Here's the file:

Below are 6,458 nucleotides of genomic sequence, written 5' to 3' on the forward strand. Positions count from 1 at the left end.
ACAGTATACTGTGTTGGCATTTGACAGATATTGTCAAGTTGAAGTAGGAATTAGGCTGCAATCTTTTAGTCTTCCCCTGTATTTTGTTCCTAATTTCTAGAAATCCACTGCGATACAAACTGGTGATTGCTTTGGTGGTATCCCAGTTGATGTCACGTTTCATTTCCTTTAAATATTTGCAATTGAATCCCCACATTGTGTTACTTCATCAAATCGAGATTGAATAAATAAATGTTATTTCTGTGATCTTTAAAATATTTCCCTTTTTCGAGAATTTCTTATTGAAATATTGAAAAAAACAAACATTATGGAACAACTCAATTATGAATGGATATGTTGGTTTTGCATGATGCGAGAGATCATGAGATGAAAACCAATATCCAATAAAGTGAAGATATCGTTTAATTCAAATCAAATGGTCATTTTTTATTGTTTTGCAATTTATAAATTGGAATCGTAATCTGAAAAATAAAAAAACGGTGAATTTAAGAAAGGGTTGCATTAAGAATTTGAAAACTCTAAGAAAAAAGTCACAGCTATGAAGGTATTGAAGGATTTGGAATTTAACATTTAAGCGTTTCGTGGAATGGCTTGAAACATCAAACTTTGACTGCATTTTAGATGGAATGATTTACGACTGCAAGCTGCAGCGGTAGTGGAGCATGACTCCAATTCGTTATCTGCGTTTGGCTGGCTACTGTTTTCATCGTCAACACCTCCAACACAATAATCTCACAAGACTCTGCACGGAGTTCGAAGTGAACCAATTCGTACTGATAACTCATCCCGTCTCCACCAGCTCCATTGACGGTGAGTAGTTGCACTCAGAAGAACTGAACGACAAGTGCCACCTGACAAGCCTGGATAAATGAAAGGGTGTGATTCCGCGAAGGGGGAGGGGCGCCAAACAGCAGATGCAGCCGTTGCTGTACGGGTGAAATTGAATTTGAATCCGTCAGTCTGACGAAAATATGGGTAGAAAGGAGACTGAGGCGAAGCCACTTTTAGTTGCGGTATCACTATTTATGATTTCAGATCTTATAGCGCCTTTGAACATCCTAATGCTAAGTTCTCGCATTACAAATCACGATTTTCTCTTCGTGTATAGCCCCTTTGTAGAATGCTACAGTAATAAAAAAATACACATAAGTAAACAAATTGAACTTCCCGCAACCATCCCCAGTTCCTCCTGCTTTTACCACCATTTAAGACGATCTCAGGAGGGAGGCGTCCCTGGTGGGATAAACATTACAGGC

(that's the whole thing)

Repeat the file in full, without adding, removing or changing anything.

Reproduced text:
Below are 6,458 nucleotides of genomic sequence, written 5' to 3' on the forward strand. Positions count from 1 at the left end.
ACAGTATACTGTGTTGGCATTTGACAGATATTGTCAAGTTGAAGTAGGAATTAGGCTGCAATCTTTTAGTCTTCCCCTGTATTTTGTTCCTAATTTCTAGAAATCCACTGCGATACAAACTGGTGATTGCTTTGGTGGTATCCCAGTTGATGTCACGTTTCATTTCCTTTAAATATTTGCAATTGAATCCCCACATTGTGTTACTTCATCAAATCGAGATTGAATAAATAAATGTTATTTCTGTGATCTTTAAAATATTTCCCTTTTTCGAGAATTTCTTATTGAAATATTGAAAAAAACAAACATTATGGAACAACTCAATTATGAATGGATATGTTGGTTTTGCATGATGCGAGAGATCATGAGATGAAAACCAATATCCAATAAAGTGAAGATATCGTTTAATTCAAATCAAATGGTCATTTTTTATTGTTTTGCAATTTATAAATTGGAATCGTAATCTGAAAAATAAAAAAACGGTGAATTTAAGAAAGGGTTGCATTAAGAATTTGAAAACTCTAAGAAAAAAGTCACAGCTATGAAGGTATTGAAGGATTTGGAATTTAACATTTAAGCGTTTCGTGGAATGGCTTGAAACATCAAACTTTGACTGCATTTTAGATGGAATGATTTACGACTGCAAGCTGCAGCGGTAGTGGAGCATGACTCCAATTCGTTATCTGCGTTTGGCTGGCTACTGTTTTCATCGTCAACACCTCCAACACAATAATCTCACAAGACTCTGCACGGAGTTCGAAGTGAACCAATTCGTACTGATAACTCATCCCGTCTCCACCAGCTCCATTGACGGTGAGTAGTTGCACTCAGAAGAACTGAACGACAAGTGCCACCTGACAAGCCTGGATAAATGAAAGGGTGTGATTCCGCGAAGGGGGAGGGGCGCCAAACAGCAGATGCAGCCGTTGCTGTACGGGTGAAATTGAATTTGAATCCGTCAGTCTGACGAAAATATGGGTAGAAAGGAGACTGAGGCGAAGCCACTTTTAGTTGCGGTATCACTATTTATGATTTCAGATCTTATAGCGCCTTTGAACATCCTAATGCTAAGTTCTCGCATTACAAATCACGATTTTCTCTTCGTGTATAGCCCCTTTGTAGAATGCTACAGTAATAAAAAAATACACATAAGTAAACAAATTGAACTTCCCGCAACCATCCCCAGTTCCTCCTGCTTTTACCACCATTTAAGACGATCTCAGGAGGGAGGCGTCCCTGGTGGGATAAACATTACAGGC